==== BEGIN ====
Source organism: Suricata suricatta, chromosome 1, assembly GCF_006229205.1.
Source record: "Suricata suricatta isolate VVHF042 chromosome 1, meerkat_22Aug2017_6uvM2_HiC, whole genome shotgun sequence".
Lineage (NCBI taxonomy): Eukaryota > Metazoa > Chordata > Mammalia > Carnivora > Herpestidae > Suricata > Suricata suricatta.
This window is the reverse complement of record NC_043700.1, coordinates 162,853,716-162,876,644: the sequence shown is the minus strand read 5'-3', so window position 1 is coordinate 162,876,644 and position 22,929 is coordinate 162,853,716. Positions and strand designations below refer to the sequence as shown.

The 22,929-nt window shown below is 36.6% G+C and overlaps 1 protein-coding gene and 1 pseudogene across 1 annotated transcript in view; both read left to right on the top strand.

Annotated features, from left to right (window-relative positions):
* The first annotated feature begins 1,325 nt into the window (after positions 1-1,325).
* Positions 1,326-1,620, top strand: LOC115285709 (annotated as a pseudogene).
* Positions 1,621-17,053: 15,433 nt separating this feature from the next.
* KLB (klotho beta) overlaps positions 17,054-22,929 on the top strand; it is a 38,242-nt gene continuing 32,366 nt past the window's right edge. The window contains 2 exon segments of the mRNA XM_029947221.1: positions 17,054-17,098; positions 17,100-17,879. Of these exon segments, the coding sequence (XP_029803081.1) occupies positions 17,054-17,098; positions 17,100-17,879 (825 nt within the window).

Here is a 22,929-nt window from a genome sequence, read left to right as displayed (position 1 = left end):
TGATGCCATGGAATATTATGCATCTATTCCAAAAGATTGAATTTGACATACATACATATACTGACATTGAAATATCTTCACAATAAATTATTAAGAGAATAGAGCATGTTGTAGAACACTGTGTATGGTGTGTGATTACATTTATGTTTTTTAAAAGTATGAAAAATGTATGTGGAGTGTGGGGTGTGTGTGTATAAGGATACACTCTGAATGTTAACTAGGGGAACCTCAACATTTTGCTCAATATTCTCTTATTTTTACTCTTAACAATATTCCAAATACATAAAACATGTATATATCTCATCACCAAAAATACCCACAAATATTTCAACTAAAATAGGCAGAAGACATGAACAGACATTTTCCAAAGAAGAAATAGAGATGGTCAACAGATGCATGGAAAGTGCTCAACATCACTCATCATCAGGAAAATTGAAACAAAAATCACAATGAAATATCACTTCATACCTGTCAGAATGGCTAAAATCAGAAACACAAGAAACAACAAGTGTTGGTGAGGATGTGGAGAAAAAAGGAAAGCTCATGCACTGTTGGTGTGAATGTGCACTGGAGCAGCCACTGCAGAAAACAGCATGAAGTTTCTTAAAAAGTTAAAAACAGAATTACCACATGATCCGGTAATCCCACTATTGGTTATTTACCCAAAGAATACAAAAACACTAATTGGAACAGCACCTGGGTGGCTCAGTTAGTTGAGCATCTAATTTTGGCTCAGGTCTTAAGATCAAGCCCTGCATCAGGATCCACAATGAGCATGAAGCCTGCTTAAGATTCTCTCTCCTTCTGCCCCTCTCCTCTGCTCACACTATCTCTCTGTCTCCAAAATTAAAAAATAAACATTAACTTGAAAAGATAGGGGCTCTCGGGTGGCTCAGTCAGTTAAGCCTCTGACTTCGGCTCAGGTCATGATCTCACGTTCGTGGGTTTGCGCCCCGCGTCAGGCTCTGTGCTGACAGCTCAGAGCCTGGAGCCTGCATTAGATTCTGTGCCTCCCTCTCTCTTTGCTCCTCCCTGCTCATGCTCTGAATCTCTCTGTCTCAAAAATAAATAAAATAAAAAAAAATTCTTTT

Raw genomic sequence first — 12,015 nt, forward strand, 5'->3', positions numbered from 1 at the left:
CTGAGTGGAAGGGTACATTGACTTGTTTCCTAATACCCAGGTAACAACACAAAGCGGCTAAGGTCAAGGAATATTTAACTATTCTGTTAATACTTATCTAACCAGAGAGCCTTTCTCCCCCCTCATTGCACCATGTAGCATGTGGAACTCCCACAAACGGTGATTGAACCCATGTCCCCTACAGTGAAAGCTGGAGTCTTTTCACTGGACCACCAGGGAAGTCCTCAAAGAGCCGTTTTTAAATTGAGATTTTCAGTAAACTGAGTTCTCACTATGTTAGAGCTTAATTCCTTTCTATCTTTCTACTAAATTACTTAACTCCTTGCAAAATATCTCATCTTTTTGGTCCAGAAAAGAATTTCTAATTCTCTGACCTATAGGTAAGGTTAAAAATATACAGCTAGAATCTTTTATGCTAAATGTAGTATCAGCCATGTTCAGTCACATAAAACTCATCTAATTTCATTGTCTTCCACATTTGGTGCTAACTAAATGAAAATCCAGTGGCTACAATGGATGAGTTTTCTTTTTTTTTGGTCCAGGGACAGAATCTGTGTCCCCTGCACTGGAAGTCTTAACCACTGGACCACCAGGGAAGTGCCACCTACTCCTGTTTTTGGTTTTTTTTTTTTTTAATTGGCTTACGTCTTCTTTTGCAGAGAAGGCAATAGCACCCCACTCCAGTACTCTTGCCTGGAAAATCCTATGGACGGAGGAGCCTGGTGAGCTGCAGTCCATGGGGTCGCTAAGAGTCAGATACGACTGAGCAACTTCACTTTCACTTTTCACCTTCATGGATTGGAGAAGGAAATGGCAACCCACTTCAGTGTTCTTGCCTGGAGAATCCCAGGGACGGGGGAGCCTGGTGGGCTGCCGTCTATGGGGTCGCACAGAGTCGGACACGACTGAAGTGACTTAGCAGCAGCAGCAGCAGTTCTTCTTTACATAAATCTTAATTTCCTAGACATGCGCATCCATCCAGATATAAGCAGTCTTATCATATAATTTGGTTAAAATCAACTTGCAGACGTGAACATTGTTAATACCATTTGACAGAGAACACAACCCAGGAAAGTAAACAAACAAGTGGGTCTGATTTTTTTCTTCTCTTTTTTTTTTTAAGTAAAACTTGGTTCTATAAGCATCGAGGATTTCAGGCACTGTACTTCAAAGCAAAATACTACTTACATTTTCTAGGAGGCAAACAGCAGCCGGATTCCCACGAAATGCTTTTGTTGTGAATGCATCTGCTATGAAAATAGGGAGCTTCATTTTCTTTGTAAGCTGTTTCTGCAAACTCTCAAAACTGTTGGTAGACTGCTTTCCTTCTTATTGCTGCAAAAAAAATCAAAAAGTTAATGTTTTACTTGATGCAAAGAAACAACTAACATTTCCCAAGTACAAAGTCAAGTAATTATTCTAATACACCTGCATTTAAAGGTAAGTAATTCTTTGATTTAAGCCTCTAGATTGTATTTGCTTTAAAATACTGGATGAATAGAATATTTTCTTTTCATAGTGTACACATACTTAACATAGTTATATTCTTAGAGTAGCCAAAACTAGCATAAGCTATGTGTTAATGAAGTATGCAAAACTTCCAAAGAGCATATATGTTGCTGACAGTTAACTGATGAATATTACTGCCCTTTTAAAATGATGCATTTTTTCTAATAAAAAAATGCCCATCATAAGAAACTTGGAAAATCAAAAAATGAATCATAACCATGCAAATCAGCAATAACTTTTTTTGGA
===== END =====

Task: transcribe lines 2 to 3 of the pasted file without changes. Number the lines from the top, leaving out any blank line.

Source record: "Suricata suricatta isolate VVHF042 chromosome 1, meerkat_22Aug2017_6uvM2_HiC, whole genome shotgun sequence".
Lineage (NCBI taxonomy): Eukaryota > Metazoa > Chordata > Mammalia > Carnivora > Herpestidae > Suricata > Suricata suricatta.